• providing contextual advertising, where ads are delivered at the time of the user’s search that are directly related to the search (for example, general ads for running shoes at the time you search for those Nike running shoes); or
  • enabling targeted ads based on personal information where the information is provided by or on behalf of an advertiser, and the advertiser has provided an attestation that it is not in violation of the Banning Surveillance Advertising Act.

Also, advertising targeting individuals based on location would not be prohibited.

While the Bill has support from a number of academics, public interest organisations and some companies, the number of people who have already come out to criticise the Bill suggests that it is unlikely that the Bill will be passed in its current form.

Privacy reform Australia

Profiling and targeted advertising will likely attract further regulation in Australia when the Privacy Act is ultimately amended.  In its submission on the Privacy Act Review, the OAIC recommended that full or partial prohibitions to specified practices, including profiling, tracking and behavioural monitoring, be introduced to the Privacy Act.  In its October 2021 Discussion Paper, the Attorney-General’s Department appeared to adopt this, recommending that online targeted advertising on a large scale be classed a “restricted practice”, requiring businesses to take additional steps to mitigate privacy risks, and targeted advertising towards children be prohibited.

Tech companies

It is not simply legislative reform that is threatening to curtail online behavioural advertising. Even among tech giants, views differ on the use of online behavioural advertising and online tracking of individuals’ behaviour.

Popular internet browsers already block third-party cookies by default, preventing the user tracking necessary for online behavioural advertising to work.  This has been the case for Firefox since 2019, and Apple’s Safari since 2020, and Google’s Chrome is set to follow suit in 2023.  That said, Google has also announced a “privacy sandbox” as an alternative to third-party cookies, which would still allow for online behavioural advertising, but, rather than rely on building exclusive individual user profiles, instead work by placing users with similar browsing patterns into “cohorts” (numbering in the thousands).  However, a number of concerns have been raised about this proposal, including that since Google has not yet said that it will itself give up access to individual user web histories to promote ads, the move will reduce competition in the ad tech industry.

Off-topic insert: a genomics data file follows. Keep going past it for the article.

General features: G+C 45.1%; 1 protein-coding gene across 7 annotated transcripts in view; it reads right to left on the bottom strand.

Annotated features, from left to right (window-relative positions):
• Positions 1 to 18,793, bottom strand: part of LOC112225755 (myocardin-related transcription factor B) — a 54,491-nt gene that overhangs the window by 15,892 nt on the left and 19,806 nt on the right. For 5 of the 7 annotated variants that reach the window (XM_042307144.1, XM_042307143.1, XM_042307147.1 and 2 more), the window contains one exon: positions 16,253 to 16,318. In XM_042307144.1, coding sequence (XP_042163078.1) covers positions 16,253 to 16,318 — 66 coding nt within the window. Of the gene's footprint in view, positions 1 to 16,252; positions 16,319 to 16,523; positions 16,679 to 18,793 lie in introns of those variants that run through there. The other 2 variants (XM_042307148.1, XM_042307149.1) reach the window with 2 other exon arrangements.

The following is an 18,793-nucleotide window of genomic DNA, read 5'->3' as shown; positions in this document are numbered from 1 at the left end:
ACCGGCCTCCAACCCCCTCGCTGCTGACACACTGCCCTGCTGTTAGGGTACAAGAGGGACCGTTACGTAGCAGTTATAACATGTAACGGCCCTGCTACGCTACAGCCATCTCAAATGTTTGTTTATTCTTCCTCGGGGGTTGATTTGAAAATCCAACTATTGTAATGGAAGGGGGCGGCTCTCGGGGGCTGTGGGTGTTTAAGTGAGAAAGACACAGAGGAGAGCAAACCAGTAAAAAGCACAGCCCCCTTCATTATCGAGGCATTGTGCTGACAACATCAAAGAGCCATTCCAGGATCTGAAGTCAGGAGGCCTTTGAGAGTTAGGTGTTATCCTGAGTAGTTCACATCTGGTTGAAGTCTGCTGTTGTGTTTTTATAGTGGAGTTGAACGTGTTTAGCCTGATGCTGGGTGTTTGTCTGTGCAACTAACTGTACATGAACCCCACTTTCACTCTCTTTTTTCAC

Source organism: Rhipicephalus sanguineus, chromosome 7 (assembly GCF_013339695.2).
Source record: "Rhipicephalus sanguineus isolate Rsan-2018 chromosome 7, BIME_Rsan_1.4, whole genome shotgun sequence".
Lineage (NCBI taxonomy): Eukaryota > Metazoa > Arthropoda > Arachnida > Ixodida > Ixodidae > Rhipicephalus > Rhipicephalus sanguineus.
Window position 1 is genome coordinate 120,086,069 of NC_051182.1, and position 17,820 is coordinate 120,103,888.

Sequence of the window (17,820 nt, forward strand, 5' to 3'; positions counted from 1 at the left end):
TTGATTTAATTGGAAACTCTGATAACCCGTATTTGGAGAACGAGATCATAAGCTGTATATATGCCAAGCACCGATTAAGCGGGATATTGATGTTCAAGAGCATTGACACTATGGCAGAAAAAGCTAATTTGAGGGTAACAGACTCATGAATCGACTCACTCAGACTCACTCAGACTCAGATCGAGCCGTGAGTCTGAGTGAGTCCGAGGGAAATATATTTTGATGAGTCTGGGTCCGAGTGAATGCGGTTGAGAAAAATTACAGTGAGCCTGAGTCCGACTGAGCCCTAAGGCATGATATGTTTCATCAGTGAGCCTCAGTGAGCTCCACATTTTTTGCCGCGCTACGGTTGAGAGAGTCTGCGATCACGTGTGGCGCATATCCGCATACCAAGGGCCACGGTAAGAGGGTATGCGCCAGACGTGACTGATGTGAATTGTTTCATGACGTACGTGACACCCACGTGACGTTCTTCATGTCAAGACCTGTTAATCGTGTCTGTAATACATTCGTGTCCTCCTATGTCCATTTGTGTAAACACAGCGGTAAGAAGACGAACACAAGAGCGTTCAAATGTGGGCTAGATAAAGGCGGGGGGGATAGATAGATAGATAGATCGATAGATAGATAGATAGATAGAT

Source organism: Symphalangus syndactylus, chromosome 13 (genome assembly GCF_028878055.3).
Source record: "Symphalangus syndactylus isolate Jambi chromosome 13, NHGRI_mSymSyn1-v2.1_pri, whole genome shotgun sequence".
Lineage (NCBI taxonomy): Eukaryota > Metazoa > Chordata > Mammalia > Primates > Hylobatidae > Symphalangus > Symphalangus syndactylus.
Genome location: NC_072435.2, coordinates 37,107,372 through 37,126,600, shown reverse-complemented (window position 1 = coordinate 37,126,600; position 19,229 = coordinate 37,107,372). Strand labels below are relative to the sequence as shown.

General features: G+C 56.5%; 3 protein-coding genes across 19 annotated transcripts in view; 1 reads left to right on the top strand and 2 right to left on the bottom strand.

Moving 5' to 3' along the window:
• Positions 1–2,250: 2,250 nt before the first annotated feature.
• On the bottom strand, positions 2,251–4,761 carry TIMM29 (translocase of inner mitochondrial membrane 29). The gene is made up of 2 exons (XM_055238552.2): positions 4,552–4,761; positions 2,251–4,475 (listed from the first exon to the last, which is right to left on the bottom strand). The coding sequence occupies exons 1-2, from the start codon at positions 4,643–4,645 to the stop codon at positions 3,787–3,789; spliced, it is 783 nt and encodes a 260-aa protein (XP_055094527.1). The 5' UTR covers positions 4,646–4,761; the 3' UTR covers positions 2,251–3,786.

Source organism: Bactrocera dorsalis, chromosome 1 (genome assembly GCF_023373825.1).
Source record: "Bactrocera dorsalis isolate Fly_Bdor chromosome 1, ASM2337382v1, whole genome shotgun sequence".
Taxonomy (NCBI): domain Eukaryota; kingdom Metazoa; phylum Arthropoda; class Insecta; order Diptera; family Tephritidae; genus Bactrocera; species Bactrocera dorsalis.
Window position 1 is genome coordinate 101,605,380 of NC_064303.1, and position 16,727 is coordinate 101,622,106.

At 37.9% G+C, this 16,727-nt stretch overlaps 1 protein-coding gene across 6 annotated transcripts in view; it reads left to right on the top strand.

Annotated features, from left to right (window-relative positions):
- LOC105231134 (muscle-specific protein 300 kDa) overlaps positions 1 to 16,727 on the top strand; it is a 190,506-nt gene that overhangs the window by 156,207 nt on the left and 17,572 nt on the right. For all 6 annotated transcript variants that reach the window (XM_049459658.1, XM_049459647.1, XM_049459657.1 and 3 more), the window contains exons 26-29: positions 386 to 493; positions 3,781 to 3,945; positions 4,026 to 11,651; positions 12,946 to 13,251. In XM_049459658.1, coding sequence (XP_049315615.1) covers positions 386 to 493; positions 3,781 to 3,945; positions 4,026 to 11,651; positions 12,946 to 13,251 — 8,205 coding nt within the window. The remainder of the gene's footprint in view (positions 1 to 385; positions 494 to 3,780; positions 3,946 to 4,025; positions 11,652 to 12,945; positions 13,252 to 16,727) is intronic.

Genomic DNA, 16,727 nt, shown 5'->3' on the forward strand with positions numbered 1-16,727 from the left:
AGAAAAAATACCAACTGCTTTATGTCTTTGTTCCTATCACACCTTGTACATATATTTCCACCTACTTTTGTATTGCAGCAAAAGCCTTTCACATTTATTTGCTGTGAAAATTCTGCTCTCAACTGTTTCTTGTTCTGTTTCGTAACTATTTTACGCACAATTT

Apple has gone further than other tech providers to date, and has taken a stance against behavioural advertising altogether.  iPhone users can now turn off personalised ads altogether, preventing all third-party apps from tracking users and delivering targeted ads.

Despite these measures, the advertising industry has quickly pivoted to other techniques to deliver profiled advertising, including device ‘fingerprinting’ that can generate a unique profile for virtually any device connected to the internet without the use of cookies.

Algorithmic profiling & online behavioural advertising: Greater transparency is needed 

As further changes are introduced in relation to the use of third-party cookies and online advertising, including prohibitions of certain practices and requiring greater transparency where targeting does occur, online advertisers, platform owners, advertising network providers and publishers will have to keep up to date with these developments, and make changes and adapt their business models as necessary.


Authors: Tim Gole, Jen Bradley, Claire Arthur & Rishabh Khanna

Expertise Area